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An exploration of job accommodations for employees with depression Hanson, Douglas Brian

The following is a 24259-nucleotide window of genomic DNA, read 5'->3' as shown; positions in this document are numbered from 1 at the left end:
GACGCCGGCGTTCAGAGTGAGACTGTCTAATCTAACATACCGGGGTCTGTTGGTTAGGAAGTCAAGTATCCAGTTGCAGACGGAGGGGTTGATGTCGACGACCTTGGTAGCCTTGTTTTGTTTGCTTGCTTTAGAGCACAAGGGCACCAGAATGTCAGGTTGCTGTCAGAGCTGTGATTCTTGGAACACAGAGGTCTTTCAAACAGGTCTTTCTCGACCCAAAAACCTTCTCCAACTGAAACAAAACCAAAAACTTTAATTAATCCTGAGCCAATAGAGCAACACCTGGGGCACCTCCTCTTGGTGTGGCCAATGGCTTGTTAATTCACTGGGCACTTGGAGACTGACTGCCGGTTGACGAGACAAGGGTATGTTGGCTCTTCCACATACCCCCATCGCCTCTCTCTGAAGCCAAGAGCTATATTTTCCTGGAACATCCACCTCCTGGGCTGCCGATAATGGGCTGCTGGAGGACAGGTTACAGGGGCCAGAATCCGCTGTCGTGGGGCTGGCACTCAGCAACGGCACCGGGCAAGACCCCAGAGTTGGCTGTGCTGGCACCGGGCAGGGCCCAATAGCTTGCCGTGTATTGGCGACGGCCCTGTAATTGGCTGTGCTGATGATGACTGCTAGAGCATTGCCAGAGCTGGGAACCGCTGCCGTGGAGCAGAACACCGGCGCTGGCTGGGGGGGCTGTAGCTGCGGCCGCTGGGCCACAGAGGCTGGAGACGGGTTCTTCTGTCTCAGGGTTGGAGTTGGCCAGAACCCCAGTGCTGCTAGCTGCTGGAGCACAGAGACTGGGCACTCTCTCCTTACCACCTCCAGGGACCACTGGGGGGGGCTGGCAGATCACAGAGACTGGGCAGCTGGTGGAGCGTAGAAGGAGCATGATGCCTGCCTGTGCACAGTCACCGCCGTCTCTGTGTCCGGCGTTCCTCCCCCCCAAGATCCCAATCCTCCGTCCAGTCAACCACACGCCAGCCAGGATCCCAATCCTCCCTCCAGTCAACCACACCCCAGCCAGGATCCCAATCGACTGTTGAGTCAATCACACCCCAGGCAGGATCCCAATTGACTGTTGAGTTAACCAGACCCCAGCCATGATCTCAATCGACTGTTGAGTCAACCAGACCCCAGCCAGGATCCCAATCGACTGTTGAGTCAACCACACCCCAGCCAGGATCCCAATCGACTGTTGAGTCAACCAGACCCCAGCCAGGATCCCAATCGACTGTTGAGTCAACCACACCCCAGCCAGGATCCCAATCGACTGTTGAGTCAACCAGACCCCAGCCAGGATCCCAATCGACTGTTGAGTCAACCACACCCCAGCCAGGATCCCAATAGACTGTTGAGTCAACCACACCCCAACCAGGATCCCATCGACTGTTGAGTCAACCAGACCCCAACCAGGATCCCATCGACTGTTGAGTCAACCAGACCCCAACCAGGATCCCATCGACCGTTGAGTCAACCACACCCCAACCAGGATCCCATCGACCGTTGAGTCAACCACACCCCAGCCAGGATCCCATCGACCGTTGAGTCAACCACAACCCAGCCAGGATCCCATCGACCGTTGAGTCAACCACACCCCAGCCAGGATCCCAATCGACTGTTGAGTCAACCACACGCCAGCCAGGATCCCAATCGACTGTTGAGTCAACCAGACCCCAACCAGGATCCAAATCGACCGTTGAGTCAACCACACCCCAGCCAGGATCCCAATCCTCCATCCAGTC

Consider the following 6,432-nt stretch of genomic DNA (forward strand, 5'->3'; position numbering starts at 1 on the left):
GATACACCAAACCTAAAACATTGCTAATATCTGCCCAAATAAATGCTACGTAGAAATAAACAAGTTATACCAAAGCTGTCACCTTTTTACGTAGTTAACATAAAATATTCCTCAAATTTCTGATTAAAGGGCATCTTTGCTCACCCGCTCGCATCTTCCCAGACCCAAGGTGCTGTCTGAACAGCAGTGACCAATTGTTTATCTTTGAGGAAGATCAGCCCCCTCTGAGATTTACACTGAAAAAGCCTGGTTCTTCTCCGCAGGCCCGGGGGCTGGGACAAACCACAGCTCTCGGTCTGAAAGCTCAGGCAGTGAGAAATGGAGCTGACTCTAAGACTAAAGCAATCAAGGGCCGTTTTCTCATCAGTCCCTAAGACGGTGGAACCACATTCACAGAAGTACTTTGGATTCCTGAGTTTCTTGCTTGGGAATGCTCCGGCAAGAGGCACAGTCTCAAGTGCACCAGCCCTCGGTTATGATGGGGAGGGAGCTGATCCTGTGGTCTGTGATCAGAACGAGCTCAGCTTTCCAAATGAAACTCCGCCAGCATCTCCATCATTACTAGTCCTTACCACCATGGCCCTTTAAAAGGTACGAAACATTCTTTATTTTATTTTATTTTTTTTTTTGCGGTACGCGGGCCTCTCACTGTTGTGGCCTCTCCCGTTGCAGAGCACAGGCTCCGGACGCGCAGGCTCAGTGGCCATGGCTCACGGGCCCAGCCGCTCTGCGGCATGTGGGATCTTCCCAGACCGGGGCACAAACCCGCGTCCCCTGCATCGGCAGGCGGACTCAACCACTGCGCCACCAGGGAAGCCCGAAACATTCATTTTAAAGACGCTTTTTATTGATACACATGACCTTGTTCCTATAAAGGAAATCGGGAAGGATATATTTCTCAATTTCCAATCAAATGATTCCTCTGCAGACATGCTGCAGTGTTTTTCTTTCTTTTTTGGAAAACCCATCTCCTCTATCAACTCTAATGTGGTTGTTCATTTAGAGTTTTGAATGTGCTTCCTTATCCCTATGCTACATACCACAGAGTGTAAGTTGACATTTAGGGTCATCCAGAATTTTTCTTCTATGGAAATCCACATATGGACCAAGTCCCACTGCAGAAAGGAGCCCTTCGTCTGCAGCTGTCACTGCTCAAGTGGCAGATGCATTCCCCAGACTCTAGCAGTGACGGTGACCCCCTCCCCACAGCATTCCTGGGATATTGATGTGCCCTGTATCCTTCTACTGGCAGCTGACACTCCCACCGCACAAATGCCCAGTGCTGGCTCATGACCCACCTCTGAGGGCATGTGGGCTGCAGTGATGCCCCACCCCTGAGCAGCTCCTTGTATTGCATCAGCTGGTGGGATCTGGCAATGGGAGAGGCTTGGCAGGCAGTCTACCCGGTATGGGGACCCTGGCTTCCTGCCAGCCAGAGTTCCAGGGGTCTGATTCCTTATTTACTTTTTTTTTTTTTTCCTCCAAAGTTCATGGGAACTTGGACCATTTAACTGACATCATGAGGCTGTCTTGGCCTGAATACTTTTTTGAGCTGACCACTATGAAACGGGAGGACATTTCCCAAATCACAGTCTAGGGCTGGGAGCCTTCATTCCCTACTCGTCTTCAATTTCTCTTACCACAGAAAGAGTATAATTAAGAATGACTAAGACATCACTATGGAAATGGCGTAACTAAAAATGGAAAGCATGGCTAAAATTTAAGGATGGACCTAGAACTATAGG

Depression is an international problem for individuals, corporations and governments. It is estimated to affect 5 to 10% of the workforce at any one time (Olsheski, Rosenthal, & Hamilton, 2002). In the 2001 World Health Report released by the World Health Organization (WHO), mental disorders were projected to account, by 2020, for 15% of disability internationally and depression as the second highest burden of disease (Murray & Lopez, 1996; Simon, 2003). The costs to Canadian employers in lost productivity from presenteeism, absenteeism and mortality is in the billions of dollars per year (Stephens & Joubert, 2001). Depression is accompanied by discrimination and stigma resulting in employers being uncertain of how to accommodate their depressed employees in returning to work. Research on mental disability management, including return-to-work processes, to inform practice is inadequate (Goldner, Bilsker, Gilbert, Myette, Corbiere, & Dewa, 2004). This study used qualitative methods to understand how job accommodations for depression are actually practiced in the field. This is an important contribution because although accommodations are seen as one of the most important strategies for promoting employment of the disabled, there has been little direct work to study how accommodations are actually evolving in the field for individuals with depression. This study identified and critically reviewed job accommodation processes that support the inclusion and retention of persons with depression in the workforce. This involved the identification of employment-based barriers (i.e. attitudes, lack of knowledge, finances and system support), and approaches to job accommodation for workers with depression. Interviews were conducted with 21 participants (experts) who have recognized training and experience in the treatment, rehabilitation and job accommodation of workers with depression. This study offers recommendations for job accommodations that will assist employers and rehabilitation professionals in facilitating the employment of workers with depression. The long-term intention of this study is to enhance the treatment and vocational rehabilitation of employees with depression

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